I think you are working under a false premise when you say that:
A GFO can (relatively) effortlessly be identified by military.
Even today, military operations involving the combined forces of a single country, can create significant problems in this regard.
As a result, the UK Ministry of Defence even went to the extent of issuing a chart explaining rankings and the insignia worn by the different services when it became clear that junior officers were often confused by the insignia of rank used by other services (for instance, a Corporal of Horse in the Household Cavalry is actually a sergeant!).
You can probably imagine just how much more confusing it can be when military forces from multiple countries are working together!
To give some idea of the scale, taking “General and Flag Officers” (“GFO”) to be NATO rank-equivalent OF-7 and above, according to this Freedom of Information request, the UK military had 142 regular GFOs on 1 January 2015. According to a Congressional Research Service report, the United States had 891 active duty GFOs on 1 November 2018.
The numbers would have been significantly higher during the war. Nobody could have been expected to recognise all the GFOs active within the allied forces on sight.
Anyone who has served in the military will tell you that all armed forces have a rigid hierarchy. This hierarchy is important. More senior officers (should), in general, have a better grasp of the 'bigger picture' and broader strategic objectives.
So it is really important that junior officers and other ranks should be able to recognise a senior officer immediately. This is why badges of rank are routinely worn in the military.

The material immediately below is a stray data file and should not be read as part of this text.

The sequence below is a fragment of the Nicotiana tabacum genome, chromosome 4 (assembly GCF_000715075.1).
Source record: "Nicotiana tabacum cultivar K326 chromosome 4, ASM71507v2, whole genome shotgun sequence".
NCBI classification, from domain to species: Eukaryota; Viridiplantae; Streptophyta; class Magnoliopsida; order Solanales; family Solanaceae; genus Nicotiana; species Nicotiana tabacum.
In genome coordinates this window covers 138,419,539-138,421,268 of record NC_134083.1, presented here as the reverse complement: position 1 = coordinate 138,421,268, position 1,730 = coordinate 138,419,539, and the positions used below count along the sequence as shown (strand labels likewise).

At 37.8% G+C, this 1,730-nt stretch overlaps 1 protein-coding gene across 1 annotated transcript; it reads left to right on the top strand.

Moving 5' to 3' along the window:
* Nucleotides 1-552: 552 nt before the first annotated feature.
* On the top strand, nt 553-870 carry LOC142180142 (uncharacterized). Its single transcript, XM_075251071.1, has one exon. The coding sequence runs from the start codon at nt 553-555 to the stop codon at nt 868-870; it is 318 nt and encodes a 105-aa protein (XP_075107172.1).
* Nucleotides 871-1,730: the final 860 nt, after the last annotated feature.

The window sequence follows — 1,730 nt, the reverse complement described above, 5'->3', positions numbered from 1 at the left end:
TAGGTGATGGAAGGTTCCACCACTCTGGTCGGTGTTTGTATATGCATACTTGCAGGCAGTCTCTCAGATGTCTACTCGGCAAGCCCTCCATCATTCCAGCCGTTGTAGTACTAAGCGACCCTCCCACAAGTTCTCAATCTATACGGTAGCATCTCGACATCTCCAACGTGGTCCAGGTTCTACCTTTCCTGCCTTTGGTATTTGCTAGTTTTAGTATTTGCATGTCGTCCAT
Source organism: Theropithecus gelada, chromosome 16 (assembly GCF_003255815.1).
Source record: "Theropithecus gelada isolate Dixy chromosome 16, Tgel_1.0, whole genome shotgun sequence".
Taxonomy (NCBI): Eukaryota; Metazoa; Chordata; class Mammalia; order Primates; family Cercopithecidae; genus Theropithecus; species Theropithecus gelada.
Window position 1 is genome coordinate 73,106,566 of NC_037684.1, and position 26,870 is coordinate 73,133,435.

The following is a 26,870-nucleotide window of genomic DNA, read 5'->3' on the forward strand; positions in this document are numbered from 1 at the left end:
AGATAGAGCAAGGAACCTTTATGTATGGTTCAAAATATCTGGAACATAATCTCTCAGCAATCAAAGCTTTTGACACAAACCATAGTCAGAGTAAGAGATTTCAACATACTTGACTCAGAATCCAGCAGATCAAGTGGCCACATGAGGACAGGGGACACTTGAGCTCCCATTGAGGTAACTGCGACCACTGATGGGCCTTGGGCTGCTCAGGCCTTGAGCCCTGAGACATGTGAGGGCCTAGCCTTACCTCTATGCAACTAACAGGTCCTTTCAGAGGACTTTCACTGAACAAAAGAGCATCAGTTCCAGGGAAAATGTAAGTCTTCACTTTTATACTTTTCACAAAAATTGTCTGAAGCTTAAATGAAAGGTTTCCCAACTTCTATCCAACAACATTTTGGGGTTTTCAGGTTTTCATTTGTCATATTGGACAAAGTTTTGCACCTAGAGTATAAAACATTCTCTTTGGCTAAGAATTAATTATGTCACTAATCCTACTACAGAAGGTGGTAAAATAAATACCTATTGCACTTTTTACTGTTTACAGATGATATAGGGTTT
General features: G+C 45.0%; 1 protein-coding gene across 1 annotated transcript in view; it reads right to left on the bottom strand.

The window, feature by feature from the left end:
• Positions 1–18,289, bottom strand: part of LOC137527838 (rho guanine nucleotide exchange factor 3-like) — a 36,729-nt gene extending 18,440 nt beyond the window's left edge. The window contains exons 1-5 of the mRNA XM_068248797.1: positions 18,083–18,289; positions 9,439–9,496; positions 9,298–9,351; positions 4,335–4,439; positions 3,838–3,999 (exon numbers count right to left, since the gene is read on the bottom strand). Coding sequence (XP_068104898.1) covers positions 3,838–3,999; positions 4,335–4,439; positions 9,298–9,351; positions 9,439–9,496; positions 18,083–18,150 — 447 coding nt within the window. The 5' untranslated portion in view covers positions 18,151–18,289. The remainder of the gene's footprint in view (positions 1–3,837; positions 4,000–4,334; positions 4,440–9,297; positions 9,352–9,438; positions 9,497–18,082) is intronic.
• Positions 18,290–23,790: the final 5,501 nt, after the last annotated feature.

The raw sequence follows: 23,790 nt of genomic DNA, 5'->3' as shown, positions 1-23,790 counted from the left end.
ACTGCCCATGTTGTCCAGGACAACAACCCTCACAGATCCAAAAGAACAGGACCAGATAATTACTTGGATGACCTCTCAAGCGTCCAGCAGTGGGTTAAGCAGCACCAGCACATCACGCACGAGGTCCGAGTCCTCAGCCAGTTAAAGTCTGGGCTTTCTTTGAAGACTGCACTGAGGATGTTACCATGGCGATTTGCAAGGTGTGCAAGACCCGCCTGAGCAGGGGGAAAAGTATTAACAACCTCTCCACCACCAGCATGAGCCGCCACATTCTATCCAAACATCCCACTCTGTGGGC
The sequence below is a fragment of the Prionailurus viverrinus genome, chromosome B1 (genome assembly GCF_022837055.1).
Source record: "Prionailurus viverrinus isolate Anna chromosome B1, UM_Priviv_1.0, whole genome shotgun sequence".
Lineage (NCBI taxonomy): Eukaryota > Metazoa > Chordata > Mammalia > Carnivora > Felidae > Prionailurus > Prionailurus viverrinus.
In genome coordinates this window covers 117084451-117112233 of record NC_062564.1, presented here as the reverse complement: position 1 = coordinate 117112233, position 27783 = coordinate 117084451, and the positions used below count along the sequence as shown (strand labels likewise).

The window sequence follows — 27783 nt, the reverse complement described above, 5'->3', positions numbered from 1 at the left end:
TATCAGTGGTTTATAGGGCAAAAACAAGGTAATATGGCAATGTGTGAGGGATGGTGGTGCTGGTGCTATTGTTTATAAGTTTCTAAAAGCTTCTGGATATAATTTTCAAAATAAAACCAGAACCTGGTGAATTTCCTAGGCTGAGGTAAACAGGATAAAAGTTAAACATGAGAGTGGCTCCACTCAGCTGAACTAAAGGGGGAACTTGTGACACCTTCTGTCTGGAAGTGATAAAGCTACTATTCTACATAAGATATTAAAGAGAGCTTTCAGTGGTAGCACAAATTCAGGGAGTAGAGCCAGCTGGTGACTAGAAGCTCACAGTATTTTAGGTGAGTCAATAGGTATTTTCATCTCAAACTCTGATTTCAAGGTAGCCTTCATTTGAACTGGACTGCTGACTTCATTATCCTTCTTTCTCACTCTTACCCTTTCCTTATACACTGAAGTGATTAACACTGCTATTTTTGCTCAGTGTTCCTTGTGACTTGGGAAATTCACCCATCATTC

This is also actually one practical function of the military salute.
For example, in the British Army, the salute recognises the Queen's commission awarded to officers, and seniority of rank. The junior rank salutes the senior rank, and the salute is returned. Having acknowledged the senior officer, the junior rank should be prepared to receive orders.
However, for this to work, the junior rank must first recognise the senior officer's rank! This is why badges of rank have tended to be prominently displayed (at least when not in forward operating positions).
Although the USMC doesn't have the Queen's commission, a similar principle applies there. In World War 2, this immediate recognition was the perceived 'noteworthy advantage to wearing a helmet with rank' for the US Army and Marine Corps.
(The other function of the military salute is, of course, to massage the egos of some senior officers)
Clearly, while useful for ensuring that friendly forces are able to immediately recognise senior officers, such readily identifiable badges of rank become a liability when close to the enemy (especially if the enemy is known to be employing snipers). They would usually be removed, or otherwise concealed, by senior officers visiting a forward position.
So, as to your question:
Wasn't Buckner foolish to wear a helmet with his rank anywhere near the enemy?
The answer is, perhaps he was.
However, bear in mind that Buckner is the only person who can't see his helmet. Presumably in this case he forgot to change it for one that didn't have his rank displayed on it, and nobody thought to remind him until the Marine outpost spotted it and sent a signal.